What’s not to like? I live about 15 miles away from Glastonbury but over the 25 years I have lived in Somerset, it has been a place I have enjoyed visiting – the Tor is so iconic isn’t it and, whenever it hoves into view as I drive to work, it lifts my spirits.
I think Glastonbury Abbey is one of my absolute favourite places in the world – it has its own unique atmosphere and sense of calm; just a few weeks ago a group of staff from school went to watch Macbeth performed in the grounds and it was magical; the perfect setting – right down to the ominous weather that chose to make an appearance!
Community wise, as I said, I don’t live in Glastonbury but St Dunstan’s is very much a part of the community – I would like to see it become even more of a community hub. Following lockdown one, we organised Christmas present donations for families hard hit by Covid – the community really rallied and we ended up with a huge table groaning under the weight of the donations; we were blown away by how everyone pulled together.
Earlier this year, five members of our staff ran the Glastonbury 10k to raise money for Asthma UK in memory of our student Amy Thomas and raised more than £2,000. Our Year 9 and 10 students took part in a Race for Life in school and raised more than £1000; Year 7 and 8 have had their run postponed until September because of Covid but we are looking forward to them taking part in this.
We have had donations of all sorts of wonderful things such as knitted worry monsters, plants from Morrison’s and planters made for us, lots of Lego, uniform that has been outgrown, money for laptops, stationery from Tesco and – most recently – we received four copies of Marcus Rashford’s book, to be given to students, from a well-wisher in the community. We are very grateful for all the support and really feel that St Dunstan’s and the community are well and truly linked; we plan to foster this community spirit in the future.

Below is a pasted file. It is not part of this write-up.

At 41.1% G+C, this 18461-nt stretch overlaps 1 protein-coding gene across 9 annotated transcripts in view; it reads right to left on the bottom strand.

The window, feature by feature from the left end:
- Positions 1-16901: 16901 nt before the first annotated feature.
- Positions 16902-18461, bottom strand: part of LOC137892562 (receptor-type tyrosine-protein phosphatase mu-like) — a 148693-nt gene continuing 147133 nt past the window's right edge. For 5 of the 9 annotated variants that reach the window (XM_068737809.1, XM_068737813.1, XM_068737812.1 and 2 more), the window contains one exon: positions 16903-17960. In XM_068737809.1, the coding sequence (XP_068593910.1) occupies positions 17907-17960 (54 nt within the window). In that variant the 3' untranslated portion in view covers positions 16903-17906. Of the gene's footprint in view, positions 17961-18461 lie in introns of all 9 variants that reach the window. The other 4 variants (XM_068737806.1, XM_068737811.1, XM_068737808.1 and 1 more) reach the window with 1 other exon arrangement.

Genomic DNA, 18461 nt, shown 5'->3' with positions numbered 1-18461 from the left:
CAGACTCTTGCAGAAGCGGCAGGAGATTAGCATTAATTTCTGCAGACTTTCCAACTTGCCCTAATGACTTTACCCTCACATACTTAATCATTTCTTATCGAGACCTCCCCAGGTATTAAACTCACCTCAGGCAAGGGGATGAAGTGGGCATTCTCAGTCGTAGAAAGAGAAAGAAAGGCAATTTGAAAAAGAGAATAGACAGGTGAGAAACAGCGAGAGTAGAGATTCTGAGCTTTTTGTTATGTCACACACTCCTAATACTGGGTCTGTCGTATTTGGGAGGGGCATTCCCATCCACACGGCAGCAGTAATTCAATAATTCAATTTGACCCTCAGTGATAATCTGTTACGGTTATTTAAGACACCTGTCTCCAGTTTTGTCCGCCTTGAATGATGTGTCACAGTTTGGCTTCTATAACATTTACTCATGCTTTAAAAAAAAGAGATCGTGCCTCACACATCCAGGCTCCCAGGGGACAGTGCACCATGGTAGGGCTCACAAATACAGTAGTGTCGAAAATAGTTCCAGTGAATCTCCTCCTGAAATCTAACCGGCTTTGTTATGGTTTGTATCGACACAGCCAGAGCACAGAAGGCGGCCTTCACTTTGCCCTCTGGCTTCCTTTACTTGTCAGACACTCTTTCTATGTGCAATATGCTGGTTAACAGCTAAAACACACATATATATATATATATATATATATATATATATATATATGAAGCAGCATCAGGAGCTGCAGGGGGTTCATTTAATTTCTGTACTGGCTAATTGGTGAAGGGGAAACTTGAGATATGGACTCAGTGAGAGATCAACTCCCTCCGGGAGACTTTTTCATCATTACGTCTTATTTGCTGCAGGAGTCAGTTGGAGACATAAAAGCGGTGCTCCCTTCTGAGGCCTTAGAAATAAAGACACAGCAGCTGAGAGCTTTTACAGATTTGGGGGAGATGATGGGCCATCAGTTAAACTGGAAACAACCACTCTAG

The coronavirus pandemic has been difficult for schools - how has it had an impact on St Dunstan's?
Well, it has taken hours and hours of preparation in terms of writing risk assessments, setting up hand sanitiser stations, reminders about distancing, etc. We also had to undertake training to set up Lateral Flow testing when students returned to school in September.
We also had to convert our Drama Studio into a testing site – no mean feat, I can tell you – I must commend Mr Oakwood, one of our assistant head teachers, for this as he was in charge and it ran like clockwork. We made the decision to go with year group bubbles which meant that each year group had their own area of the school and had all their lessons in that area which meant teachers travelled from class to class; it was really tough on teachers and meant they had to be even more organised than usual.
In addition, we had staggered break and lunchtimes while in school which meant extra duties for teachers and support staff to ensure students were safe. Added to that, during lockdown, we had to learn very quickly how to deliver online lessons be that through video recordings or live online teaching as well as supervising those children who were in school for a range of reasons e.g. being the children of key workers.
As always, all staff rose to the occasion and provided fantastic lessons and support for students. In addition to this, our students have been absolutely magnificent in terms of following the rules which has meant that we have had very few instances of having to send year groups home.